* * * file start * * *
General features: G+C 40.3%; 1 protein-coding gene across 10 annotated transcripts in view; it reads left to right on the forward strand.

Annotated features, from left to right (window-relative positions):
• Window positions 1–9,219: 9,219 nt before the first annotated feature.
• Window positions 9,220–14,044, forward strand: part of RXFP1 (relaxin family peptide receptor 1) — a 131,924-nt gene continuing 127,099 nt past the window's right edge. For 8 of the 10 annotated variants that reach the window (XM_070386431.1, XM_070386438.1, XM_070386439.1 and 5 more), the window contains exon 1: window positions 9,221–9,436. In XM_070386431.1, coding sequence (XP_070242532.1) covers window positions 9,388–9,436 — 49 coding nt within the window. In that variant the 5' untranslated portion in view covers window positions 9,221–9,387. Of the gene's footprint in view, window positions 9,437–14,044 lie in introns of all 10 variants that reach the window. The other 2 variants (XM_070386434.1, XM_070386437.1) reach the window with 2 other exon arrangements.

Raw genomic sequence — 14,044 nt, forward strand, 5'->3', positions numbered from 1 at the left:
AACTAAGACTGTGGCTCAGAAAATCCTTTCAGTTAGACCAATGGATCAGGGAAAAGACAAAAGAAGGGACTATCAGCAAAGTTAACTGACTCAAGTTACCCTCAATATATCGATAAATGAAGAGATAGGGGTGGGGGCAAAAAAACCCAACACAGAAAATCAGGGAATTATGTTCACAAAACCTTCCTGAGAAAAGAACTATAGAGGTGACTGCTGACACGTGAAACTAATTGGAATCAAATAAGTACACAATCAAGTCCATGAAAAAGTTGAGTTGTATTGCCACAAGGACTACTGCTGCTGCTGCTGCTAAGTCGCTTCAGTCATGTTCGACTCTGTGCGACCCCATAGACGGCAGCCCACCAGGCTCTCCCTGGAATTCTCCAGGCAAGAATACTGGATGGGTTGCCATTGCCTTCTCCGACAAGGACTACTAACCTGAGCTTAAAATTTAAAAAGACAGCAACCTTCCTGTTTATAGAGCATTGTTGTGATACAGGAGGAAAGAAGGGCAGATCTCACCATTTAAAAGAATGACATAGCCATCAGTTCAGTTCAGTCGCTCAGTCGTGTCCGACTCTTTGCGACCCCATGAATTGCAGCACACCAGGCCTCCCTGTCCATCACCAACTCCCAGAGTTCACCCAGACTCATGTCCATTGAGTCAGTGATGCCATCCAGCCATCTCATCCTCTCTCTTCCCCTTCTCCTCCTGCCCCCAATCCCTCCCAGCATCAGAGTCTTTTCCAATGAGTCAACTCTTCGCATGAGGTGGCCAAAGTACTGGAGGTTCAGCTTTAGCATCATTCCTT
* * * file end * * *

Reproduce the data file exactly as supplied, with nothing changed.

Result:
General features: G+C 40.3%; 1 protein-coding gene across 10 annotated transcripts in view; it reads left to right on the forward strand.

Annotated features, from left to right (window-relative positions):
• Window positions 1–9,219: 9,219 nt before the first annotated feature.
• Window positions 9,220–14,044, forward strand: part of RXFP1 (relaxin family peptide receptor 1) — a 131,924-nt gene continuing 127,099 nt past the window's right edge. For 8 of the 10 annotated variants that reach the window (XM_070386431.1, XM_070386438.1, XM_070386439.1 and 5 more), the window contains exon 1: window positions 9,221–9,436. In XM_070386431.1, coding sequence (XP_070242532.1) covers window positions 9,388–9,436 — 49 coding nt within the window. In that variant the 5' untranslated portion in view covers window positions 9,221–9,387. Of the gene's footprint in view, window positions 9,437–14,044 lie in introns of all 10 variants that reach the window. The other 2 variants (XM_070386434.1, XM_070386437.1) reach the window with 2 other exon arrangements.

Raw genomic sequence — 14,044 nt, forward strand, 5'->3', positions numbered from 1 at the left:
AACTAAGACTGTGGCTCAGAAAATCCTTTCAGTTAGACCAATGGATCAGGGAAAAGACAAAAGAAGGGACTATCAGCAAAGTTAACTGACTCAAGTTACCCTCAATATATCGATAAATGAAGAGATAGGGGTGGGGGCAAAAAAACCCAACACAGAAAATCAGGGAATTATGTTCACAAAACCTTCCTGAGAAAAGAACTATAGAGGTGACTGCTGACACGTGAAACTAATTGGAATCAAATAAGTACACAATCAAGTCCATGAAAAAGTTGAGTTGTATTGCCACAAGGACTACTGCTGCTGCTGCTGCTAAGTCGCTTCAGTCATGTTCGACTCTGTGCGACCCCATAGACGGCAGCCCACCAGGCTCTCCCTGGAATTCTCCAGGCAAGAATACTGGATGGGTTGCCATTGCCTTCTCCGACAAGGACTACTAACCTGAGCTTAAAATTTAAAAAGACAGCAACCTTCCTGTTTATAGAGCATTGTTGTGATACAGGAGGAAAGAAGGGCAGATCTCACCATTTAAAAGAATGACATAGCCATCAGTTCAGTTCAGTCGCTCAGTCGTGTCCGACTCTTTGCGACCCCATGAATTGCAGCACACCAGGCCTCCCTGTCCATCACCAACTCCCAGAGTTCACCCAGACTCATGTCCATTGAGTCAGTGATGCCATCCAGCCATCTCATCCTCTCTCTTCCCCTTCTCCTCCTGCCCCCAATCCCTCCCAGCATCAGAGTCTTTTCCAATGAGTCAACTCTTCGCATGAGGTGGCCAAAGTACTGGAGGTTCAGCTTTAGCATCATTCCTT